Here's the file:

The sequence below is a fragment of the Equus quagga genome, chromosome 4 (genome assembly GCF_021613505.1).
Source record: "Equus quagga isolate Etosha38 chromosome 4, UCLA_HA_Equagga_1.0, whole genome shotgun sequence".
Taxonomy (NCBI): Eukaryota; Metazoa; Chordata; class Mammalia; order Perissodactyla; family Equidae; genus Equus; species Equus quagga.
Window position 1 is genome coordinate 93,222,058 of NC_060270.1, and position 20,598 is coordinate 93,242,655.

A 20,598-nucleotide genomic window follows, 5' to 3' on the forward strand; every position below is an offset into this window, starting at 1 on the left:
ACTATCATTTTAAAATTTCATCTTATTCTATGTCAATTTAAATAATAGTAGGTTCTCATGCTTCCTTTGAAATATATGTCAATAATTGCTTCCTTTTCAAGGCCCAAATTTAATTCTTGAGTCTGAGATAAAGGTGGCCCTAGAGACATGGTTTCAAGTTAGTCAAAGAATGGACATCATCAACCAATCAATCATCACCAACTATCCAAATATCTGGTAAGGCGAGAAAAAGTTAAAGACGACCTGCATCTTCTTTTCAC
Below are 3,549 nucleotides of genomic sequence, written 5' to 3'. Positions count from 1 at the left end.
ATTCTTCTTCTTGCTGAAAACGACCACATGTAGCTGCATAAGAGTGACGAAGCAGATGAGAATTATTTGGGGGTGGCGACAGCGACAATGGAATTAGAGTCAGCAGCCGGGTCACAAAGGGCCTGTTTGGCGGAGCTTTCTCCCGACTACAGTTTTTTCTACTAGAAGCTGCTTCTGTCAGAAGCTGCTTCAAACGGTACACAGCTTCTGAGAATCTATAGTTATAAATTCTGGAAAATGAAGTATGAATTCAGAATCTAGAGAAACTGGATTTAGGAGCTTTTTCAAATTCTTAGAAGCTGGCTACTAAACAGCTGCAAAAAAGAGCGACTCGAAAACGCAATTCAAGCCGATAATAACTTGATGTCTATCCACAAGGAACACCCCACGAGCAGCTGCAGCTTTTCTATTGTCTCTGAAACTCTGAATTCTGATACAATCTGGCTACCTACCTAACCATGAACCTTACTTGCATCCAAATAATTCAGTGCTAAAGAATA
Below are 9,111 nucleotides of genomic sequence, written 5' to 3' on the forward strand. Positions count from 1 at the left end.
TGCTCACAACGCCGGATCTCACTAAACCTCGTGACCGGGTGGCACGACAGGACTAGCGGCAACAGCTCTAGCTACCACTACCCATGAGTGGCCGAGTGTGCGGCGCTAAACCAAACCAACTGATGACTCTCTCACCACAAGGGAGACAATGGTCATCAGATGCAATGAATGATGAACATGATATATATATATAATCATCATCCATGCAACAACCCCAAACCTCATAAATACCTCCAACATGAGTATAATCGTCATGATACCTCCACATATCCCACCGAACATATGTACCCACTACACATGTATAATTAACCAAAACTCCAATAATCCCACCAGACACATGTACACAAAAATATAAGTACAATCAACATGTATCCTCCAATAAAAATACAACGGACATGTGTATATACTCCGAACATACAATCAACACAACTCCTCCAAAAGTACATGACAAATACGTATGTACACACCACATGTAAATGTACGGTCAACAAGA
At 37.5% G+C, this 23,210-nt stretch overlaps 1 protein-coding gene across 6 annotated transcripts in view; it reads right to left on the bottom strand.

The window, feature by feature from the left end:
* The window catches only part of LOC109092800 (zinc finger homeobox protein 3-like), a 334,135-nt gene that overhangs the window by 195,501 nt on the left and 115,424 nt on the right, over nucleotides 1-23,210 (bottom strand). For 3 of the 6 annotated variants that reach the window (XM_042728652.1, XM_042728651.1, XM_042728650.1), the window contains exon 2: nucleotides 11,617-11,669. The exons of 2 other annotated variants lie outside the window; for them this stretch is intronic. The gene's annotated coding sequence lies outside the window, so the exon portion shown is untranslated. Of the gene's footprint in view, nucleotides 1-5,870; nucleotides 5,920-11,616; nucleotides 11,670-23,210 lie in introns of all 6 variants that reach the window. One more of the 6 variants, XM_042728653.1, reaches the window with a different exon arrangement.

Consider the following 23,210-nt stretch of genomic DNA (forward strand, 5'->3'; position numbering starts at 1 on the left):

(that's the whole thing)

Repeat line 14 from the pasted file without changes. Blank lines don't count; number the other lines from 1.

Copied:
Consider the following 23,210-nt stretch of genomic DNA (forward strand, 5'->3'; position numbering starts at 1 on the left):